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RE: [SetupXP] The two styles for handling activation refusal

> Robert Collins wrote:
> > On Sat, 2003-07-19 at 23:40, Max Bowsher wrote:
> >> Gary's current SetupXP patchset calls 2 member functions on page
> activation:
> >> OnActivate (returns void), and OnAcceptActivation (returns bool). I think
> >> this is unnecessarily messy. AFAICS, OnAcceptActivation only exists to
> >> prevent the need to change the return type of the existing OnActivate
> >> function.
> >>
> >> I would very much prefer changing OnActivate to return bool, combining
> the
> >> purpose of both functions. Yes, this does require changes in all derived
> >> classes, but the changes are trivial, and the end result is a cleaner,
> more
> >> logical API.
> >
> > If its what I think you are talking about, I disagree.
> >
> > OnAcceptActivation was, IIRC, prompted to allow pages to accept or
> > refuse activation. Refusing == don't display. Accept = display.
> >
> > OnActivation, is called on each activation, which only occurs
> > post-accept checking.
> >
> > OnAcceptActivation can have default behaviour for the common case,
> > reducing duplicate code over a conflated function that both activates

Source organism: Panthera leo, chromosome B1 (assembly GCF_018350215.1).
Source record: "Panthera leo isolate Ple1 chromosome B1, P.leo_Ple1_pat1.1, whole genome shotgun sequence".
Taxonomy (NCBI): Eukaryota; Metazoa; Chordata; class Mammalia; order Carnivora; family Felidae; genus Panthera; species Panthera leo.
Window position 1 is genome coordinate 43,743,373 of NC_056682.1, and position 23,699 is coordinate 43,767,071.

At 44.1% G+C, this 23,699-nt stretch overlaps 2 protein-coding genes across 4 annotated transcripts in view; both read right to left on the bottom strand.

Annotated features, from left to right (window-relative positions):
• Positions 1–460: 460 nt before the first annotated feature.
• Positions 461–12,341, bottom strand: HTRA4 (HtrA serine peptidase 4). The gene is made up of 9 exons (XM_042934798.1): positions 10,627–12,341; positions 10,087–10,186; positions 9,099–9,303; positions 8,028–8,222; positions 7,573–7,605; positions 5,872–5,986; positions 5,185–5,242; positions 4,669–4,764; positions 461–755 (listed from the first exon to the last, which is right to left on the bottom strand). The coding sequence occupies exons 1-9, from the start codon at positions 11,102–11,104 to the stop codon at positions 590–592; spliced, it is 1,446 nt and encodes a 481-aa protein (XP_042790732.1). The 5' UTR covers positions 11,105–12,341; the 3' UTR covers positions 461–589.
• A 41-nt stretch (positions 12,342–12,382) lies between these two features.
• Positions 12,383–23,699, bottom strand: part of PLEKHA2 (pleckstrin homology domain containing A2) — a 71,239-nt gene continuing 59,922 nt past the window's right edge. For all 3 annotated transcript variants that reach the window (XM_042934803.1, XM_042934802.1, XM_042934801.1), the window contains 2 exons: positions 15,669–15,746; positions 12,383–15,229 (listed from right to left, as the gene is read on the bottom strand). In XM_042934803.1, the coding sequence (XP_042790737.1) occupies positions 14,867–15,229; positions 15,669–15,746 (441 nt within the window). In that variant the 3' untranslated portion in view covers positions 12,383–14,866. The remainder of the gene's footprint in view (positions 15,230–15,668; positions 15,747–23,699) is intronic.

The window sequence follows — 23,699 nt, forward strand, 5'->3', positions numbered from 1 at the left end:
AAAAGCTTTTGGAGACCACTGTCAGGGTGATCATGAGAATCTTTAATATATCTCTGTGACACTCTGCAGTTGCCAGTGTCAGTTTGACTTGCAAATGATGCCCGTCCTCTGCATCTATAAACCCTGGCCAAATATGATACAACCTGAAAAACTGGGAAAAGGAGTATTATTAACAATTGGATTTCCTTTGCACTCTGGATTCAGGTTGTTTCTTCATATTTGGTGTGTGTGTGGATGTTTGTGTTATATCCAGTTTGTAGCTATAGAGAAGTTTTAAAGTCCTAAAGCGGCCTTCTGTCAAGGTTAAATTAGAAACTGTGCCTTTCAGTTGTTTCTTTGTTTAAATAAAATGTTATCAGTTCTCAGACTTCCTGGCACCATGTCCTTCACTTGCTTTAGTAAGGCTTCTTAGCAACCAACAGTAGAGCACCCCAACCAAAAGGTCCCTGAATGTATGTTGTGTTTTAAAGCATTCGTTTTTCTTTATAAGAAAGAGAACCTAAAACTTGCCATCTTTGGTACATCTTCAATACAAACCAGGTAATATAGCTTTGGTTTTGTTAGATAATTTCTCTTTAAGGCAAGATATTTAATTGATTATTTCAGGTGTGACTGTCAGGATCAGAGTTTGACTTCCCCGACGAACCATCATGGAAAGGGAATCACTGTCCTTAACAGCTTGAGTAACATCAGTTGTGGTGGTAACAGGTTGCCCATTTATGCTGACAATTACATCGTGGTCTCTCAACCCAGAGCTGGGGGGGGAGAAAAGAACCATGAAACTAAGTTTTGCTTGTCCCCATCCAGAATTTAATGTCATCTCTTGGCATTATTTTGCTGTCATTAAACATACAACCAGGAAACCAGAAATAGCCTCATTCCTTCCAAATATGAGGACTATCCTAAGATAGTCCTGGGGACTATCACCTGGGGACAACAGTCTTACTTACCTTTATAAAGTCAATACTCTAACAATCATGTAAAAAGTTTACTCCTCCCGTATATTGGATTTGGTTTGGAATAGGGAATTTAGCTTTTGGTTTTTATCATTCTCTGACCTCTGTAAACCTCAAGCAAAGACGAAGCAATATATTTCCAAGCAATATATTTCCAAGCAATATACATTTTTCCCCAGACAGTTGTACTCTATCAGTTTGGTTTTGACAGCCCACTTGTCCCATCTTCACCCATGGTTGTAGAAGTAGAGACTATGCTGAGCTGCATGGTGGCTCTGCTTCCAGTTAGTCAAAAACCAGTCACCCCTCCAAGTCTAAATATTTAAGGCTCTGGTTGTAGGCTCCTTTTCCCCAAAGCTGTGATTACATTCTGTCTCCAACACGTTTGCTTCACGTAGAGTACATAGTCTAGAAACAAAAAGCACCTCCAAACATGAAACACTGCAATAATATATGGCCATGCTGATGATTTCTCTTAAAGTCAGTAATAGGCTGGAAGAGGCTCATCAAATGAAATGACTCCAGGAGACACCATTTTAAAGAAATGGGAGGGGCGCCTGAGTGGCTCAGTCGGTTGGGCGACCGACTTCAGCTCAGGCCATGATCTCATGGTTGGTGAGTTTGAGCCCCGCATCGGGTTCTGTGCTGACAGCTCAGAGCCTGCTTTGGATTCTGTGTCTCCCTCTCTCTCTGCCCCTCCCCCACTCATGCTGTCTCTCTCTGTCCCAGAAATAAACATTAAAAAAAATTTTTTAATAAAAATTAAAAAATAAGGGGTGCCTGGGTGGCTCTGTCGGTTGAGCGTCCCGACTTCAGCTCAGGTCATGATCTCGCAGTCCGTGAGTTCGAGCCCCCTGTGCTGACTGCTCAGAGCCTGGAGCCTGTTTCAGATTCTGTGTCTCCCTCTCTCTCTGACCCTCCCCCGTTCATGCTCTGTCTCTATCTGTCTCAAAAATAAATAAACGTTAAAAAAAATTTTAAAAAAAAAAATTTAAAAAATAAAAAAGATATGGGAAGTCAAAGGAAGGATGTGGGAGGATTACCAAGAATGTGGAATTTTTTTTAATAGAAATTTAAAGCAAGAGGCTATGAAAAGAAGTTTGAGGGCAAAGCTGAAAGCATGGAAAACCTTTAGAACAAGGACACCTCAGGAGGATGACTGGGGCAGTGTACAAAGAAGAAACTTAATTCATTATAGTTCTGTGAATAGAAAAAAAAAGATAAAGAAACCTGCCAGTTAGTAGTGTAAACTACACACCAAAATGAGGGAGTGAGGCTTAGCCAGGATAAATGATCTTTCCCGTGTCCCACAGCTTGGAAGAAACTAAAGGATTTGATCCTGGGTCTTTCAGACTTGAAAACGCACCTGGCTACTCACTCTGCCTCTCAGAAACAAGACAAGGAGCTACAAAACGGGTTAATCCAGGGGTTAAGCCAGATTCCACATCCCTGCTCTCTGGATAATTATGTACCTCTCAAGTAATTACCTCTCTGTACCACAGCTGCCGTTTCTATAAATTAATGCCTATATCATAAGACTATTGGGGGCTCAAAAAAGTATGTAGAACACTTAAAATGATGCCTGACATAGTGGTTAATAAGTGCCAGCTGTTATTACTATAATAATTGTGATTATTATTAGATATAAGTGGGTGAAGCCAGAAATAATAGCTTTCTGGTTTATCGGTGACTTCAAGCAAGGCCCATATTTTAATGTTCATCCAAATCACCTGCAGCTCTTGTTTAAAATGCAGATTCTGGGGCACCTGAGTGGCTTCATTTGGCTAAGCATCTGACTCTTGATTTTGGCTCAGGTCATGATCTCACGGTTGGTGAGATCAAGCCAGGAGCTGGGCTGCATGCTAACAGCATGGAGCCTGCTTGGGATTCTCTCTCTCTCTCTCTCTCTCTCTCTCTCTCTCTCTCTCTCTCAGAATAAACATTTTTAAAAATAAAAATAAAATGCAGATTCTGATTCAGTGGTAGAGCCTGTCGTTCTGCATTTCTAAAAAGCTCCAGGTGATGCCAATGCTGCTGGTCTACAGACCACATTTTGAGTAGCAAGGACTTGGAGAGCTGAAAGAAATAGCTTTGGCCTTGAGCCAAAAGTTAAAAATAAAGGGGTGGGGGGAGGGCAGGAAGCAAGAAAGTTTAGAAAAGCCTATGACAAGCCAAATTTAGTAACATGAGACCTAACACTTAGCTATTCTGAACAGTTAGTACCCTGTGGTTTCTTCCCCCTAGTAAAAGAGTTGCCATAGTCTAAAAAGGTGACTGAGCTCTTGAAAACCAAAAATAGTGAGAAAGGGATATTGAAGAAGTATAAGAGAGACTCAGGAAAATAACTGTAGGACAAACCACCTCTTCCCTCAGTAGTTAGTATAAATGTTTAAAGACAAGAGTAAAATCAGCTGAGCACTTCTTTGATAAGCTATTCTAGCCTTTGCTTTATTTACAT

> > and indicates whether it's willing to be activated.
> >
> > Naming wise though, I'd call OnAcceptActivation canBeActivated or some
> > other query-indicating function.
> >
> > Again, all the above is based on recollection..
> Right. One detail though, at the moment, OnAcceptActivation is called
> *after* OnActivate.
> That *is* redundant.

It is indeed completely redundant.

> Unless there will ever be a need to ask a page whether
> it would take activation in the future, but not activate it immediately,
> even if it is possible to do so, I think the 2 calls should be merged. Will
> there ever be such a case?

I cannot think of one.  It exists soley to give OnActivate a "default return
code".  It *can't* be called anywhere else, since in the general case,
OnAcceptActivation won't know if it needs to refuse activation until after
OnAccept is called.

I'll let you guys fight this one out.  I've coded it up both ways, it works both
ways.  Rob's way results in fewer bytes of patch, a one-time hit that I see as
being of dubious value.  It adds a bit of abstraction above the return code way,
which may arguably be of value and may even reduce the binary by a few bytes.
The return code way OTOH probably speeds things up by a few clock cycles.
Personally I think it's five of one, half-dozen of the other.

I'll just say this: check *one* of them in.  Arguing about these trivialities is
a silly waste of time that accomplishes nothing.  Check something in, and then
if somebody comes along with a third patch that pleases everybody, then argue
about that.  Meanwhile, we'd actually have some work done to setup.

Gary R. Van Sickle
Brewer.  Patriot.

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